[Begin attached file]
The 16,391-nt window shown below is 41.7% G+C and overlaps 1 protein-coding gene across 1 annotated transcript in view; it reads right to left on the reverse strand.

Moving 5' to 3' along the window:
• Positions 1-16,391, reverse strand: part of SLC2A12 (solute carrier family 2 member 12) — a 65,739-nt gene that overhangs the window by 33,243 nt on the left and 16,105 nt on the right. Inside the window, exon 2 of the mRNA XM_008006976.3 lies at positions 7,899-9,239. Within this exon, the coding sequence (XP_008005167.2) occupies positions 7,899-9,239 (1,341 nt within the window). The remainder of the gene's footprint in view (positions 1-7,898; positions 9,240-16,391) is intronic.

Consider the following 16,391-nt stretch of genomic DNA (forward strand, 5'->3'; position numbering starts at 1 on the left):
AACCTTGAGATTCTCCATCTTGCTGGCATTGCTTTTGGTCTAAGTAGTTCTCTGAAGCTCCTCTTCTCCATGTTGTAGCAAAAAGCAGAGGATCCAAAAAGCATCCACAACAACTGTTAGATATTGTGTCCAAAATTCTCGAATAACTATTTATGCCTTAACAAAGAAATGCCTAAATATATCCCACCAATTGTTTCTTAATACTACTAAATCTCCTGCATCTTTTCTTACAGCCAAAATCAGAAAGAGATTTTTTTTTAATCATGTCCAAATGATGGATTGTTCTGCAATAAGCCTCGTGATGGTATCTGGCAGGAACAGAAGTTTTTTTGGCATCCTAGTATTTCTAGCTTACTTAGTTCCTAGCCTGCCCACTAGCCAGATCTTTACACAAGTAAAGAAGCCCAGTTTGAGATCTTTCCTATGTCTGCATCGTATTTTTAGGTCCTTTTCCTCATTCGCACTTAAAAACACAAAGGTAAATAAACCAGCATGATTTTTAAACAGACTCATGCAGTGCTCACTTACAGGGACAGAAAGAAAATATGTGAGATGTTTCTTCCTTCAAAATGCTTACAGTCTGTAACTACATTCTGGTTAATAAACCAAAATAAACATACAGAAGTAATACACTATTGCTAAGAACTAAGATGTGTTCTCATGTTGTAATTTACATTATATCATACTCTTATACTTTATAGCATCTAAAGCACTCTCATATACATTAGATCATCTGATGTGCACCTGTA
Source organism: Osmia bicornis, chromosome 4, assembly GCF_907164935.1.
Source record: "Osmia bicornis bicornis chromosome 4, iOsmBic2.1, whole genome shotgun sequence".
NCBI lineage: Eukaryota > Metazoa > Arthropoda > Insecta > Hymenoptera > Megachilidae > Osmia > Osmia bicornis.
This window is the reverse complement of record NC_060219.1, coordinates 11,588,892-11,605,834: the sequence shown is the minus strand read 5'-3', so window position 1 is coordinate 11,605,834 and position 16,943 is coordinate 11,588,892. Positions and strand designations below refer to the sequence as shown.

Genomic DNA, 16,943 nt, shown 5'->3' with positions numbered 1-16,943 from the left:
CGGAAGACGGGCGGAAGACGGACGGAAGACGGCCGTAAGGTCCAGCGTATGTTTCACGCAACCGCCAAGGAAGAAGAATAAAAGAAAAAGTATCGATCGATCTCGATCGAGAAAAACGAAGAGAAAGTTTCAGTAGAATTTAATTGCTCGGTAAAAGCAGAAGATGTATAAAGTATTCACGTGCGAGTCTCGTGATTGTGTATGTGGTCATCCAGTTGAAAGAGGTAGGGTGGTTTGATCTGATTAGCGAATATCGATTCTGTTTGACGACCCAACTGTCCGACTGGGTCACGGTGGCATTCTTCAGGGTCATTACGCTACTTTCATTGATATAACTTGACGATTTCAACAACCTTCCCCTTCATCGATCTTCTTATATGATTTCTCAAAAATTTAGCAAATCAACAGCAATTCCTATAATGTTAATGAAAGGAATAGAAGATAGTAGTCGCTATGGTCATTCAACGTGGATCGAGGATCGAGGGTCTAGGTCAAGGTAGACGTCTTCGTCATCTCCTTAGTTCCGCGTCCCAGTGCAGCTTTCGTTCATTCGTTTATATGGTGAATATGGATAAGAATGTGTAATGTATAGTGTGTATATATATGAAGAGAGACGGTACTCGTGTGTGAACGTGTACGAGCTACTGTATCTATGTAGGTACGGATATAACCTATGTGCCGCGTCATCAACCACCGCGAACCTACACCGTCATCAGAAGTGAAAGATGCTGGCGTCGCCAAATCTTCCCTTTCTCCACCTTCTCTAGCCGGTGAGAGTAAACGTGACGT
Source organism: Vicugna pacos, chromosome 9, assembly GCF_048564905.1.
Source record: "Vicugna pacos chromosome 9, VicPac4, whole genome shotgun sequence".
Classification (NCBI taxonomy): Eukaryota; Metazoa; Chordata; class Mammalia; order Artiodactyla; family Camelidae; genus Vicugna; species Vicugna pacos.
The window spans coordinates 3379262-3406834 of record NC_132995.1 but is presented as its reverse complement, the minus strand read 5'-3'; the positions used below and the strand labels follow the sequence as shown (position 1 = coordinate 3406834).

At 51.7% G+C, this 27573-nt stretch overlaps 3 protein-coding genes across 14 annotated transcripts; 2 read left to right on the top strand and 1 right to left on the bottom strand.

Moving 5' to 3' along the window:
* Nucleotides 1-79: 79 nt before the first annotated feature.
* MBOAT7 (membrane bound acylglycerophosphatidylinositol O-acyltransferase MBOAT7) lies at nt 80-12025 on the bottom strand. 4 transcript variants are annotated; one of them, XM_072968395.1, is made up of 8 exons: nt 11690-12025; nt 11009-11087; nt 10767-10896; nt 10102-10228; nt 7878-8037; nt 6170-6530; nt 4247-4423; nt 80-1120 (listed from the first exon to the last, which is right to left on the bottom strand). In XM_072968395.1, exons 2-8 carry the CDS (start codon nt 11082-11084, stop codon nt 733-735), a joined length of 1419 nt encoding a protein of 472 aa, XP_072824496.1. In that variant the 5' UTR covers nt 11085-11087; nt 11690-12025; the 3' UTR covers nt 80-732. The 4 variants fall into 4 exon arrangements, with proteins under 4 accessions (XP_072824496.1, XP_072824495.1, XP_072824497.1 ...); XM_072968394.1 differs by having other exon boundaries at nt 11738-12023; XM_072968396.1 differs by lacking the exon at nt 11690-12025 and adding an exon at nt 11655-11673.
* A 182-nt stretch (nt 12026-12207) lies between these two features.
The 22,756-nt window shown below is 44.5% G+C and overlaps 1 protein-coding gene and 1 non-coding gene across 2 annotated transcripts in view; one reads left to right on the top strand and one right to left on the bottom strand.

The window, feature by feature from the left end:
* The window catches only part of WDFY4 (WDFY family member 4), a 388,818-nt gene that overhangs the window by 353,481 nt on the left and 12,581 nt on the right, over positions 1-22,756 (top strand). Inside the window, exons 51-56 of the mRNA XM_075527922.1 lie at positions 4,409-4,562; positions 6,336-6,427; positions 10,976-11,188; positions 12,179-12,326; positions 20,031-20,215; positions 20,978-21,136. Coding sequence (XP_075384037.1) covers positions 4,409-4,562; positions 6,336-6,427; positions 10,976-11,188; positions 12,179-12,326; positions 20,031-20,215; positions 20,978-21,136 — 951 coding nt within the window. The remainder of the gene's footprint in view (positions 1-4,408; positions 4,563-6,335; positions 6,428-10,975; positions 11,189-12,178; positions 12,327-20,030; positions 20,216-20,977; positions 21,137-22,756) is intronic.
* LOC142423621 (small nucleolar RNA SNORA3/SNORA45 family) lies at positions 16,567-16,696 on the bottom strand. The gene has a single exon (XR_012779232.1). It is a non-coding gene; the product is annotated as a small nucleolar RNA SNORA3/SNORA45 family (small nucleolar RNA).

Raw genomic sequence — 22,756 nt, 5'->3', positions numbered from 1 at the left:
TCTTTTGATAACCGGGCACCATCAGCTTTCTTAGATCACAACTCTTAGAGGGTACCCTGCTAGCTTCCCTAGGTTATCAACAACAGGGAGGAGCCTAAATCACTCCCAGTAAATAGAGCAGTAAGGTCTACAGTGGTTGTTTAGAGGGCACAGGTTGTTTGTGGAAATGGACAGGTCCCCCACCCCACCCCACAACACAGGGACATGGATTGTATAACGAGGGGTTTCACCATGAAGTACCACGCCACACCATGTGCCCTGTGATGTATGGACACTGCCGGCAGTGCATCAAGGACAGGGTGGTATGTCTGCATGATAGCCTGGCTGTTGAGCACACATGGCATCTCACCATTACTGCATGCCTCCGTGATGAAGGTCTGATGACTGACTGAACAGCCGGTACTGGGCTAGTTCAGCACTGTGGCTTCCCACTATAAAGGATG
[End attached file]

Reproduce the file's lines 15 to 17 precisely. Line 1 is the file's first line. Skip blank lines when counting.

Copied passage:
The window spans coordinates 3379262-3406834 of record NC_132995.1 but is presented as its reverse complement, the minus strand read 5'-3'; the positions used below and the strand labels follow the sequence as shown (position 1 = coordinate 3406834).

At 51.7% G+C, this 27573-nt stretch overlaps 3 protein-coding genes across 14 annotated transcripts; 2 read left to right on the top strand and 1 right to left on the bottom strand.

Moving 5' to 3' along the window: